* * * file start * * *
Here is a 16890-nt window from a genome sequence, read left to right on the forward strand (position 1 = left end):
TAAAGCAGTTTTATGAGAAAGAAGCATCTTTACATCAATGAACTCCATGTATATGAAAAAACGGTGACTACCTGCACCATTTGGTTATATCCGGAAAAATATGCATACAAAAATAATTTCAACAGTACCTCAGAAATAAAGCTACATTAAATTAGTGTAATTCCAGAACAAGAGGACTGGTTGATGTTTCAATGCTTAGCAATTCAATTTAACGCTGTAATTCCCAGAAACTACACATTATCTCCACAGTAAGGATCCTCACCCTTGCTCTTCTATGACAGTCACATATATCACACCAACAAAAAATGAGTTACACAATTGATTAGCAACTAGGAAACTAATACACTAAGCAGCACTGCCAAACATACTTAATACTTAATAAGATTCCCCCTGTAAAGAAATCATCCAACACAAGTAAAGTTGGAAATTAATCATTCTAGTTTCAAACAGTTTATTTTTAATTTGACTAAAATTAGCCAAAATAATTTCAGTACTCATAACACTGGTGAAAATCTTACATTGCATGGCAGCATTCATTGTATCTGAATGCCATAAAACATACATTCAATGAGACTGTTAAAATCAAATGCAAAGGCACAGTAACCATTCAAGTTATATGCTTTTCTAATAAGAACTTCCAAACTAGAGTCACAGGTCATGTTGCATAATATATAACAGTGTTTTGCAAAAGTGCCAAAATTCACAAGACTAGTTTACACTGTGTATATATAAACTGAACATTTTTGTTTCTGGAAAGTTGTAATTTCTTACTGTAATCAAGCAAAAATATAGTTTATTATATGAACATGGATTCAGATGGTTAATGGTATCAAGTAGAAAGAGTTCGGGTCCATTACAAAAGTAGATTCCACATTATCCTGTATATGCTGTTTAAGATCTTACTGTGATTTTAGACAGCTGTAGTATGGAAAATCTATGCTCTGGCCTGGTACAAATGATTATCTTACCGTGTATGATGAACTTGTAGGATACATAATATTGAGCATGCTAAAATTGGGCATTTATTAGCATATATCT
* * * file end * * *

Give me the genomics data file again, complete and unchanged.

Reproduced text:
Here is a 16890-nt window from a genome sequence, read left to right on the forward strand (position 1 = left end):
TAAAGCAGTTTTATGAGAAAGAAGCATCTTTACATCAATGAACTCCATGTATATGAAAAAACGGTGACTACCTGCACCATTTGGTTATATCCGGAAAAATATGCATACAAAAATAATTTCAACAGTACCTCAGAAATAAAGCTACATTAAATTAGTGTAATTCCAGAACAAGAGGACTGGTTGATGTTTCAATGCTTAGCAATTCAATTTAACGCTGTAATTCCCAGAAACTACACATTATCTCCACAGTAAGGATCCTCACCCTTGCTCTTCTATGACAGTCACATATATCACACCAACAAAAAATGAGTTACACAATTGATTAGCAACTAGGAAACTAATACACTAAGCAGCACTGCCAAACATACTTAATACTTAATAAGATTCCCCCTGTAAAGAAATCATCCAACACAAGTAAAGTTGGAAATTAATCATTCTAGTTTCAAACAGTTTATTTTTAATTTGACTAAAATTAGCCAAAATAATTTCAGTACTCATAACACTGGTGAAAATCTTACATTGCATGGCAGCATTCATTGTATCTGAATGCCATAAAACATACATTCAATGAGACTGTTAAAATCAAATGCAAAGGCACAGTAACCATTCAAGTTATATGCTTTTCTAATAAGAACTTCCAAACTAGAGTCACAGGTCATGTTGCATAATATATAACAGTGTTTTGCAAAAGTGCCAAAATTCACAAGACTAGTTTACACTGTGTATATATAAACTGAACATTTTTGTTTCTGGAAAGTTGTAATTTCTTACTGTAATCAAGCAAAAATATAGTTTATTATATGAACATGGATTCAGATGGTTAATGGTATCAAGTAGAAAGAGTTCGGGTCCATTACAAAAGTAGATTCCACATTATCCTGTATATGCTGTTTAAGATCTTACTGTGATTTTAGACAGCTGTAGTATGGAAAATCTATGCTCTGGCCTGGTACAAATGATTATCTTACCGTGTATGATGAACTTGTAGGATACATAATATTGAGCATGCTAAAATTGGGCATTTATTAGCATATATCT